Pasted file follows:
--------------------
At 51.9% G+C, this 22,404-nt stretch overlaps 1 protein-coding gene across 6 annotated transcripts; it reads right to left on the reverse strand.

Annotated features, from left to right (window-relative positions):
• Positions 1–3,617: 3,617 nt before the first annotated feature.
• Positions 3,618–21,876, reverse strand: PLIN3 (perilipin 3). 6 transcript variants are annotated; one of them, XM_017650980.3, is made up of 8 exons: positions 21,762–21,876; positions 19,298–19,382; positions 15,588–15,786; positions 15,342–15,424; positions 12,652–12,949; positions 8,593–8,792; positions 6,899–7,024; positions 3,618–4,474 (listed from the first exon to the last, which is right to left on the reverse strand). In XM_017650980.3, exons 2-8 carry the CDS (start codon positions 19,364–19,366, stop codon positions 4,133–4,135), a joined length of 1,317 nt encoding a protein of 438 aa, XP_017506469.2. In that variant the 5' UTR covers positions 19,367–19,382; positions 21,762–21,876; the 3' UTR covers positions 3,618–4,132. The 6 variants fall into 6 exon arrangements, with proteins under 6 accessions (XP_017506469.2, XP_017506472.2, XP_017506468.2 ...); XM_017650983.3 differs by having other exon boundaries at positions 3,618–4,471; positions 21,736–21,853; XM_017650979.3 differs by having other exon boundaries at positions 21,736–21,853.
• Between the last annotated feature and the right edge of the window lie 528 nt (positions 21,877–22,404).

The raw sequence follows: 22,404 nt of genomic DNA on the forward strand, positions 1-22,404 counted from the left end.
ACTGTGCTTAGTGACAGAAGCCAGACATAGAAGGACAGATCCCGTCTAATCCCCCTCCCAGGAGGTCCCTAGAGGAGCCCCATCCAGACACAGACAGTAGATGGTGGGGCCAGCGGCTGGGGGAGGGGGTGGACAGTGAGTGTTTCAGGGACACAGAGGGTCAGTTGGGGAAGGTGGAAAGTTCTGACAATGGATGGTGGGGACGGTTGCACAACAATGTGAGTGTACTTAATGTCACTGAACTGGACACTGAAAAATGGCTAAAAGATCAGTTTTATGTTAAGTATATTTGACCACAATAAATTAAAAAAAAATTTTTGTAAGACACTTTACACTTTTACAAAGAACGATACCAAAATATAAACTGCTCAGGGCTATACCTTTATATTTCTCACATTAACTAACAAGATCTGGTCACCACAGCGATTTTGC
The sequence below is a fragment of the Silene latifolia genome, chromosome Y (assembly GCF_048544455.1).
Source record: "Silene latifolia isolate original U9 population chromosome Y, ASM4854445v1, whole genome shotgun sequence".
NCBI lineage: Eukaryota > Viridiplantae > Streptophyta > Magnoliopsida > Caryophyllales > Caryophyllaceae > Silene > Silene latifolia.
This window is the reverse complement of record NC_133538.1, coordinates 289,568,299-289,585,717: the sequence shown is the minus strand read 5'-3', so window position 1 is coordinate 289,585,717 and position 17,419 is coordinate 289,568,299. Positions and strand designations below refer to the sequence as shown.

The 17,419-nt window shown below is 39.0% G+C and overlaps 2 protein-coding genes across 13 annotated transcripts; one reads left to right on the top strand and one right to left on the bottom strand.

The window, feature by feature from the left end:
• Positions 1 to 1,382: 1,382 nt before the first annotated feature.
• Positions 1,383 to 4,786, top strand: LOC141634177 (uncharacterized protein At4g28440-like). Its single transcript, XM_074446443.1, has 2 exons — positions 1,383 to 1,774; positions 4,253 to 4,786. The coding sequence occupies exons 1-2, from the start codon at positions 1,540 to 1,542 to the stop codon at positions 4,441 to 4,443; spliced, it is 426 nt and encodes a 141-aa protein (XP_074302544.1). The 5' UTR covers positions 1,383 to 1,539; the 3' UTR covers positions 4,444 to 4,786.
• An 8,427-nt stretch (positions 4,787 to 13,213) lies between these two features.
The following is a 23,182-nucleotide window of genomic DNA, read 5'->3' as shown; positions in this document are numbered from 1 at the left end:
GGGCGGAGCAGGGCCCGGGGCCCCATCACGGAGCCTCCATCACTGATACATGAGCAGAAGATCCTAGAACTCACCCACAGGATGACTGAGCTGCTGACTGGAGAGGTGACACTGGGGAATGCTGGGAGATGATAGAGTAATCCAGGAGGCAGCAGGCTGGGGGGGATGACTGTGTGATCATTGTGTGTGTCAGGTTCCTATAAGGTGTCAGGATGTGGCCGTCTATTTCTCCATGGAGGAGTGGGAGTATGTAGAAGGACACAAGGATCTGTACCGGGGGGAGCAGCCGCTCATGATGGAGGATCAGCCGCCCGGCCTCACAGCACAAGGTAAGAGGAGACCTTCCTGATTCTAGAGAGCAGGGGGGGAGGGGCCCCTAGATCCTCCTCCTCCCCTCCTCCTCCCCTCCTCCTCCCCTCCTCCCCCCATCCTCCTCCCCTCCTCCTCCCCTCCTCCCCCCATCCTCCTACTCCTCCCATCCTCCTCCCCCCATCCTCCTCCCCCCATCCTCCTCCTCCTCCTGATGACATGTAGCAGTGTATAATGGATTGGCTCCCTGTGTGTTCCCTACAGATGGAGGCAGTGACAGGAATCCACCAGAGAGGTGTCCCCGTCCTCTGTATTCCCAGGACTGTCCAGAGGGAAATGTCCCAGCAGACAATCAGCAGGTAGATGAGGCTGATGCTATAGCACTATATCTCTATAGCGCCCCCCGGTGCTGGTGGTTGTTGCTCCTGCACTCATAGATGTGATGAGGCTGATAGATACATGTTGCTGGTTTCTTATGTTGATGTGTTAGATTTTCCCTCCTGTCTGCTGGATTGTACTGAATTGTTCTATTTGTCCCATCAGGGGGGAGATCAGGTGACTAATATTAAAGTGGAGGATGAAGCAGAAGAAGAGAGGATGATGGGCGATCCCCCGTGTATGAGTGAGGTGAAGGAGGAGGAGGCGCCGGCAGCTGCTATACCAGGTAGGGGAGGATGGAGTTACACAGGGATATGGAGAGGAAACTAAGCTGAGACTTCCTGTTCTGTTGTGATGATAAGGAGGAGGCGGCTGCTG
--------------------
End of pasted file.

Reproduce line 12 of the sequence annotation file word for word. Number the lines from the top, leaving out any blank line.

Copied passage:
The 17,419-nt window shown below is 39.0% G+C and overlaps 2 protein-coding genes across 13 annotated transcripts; one reads left to right on the top strand and one right to left on the bottom strand.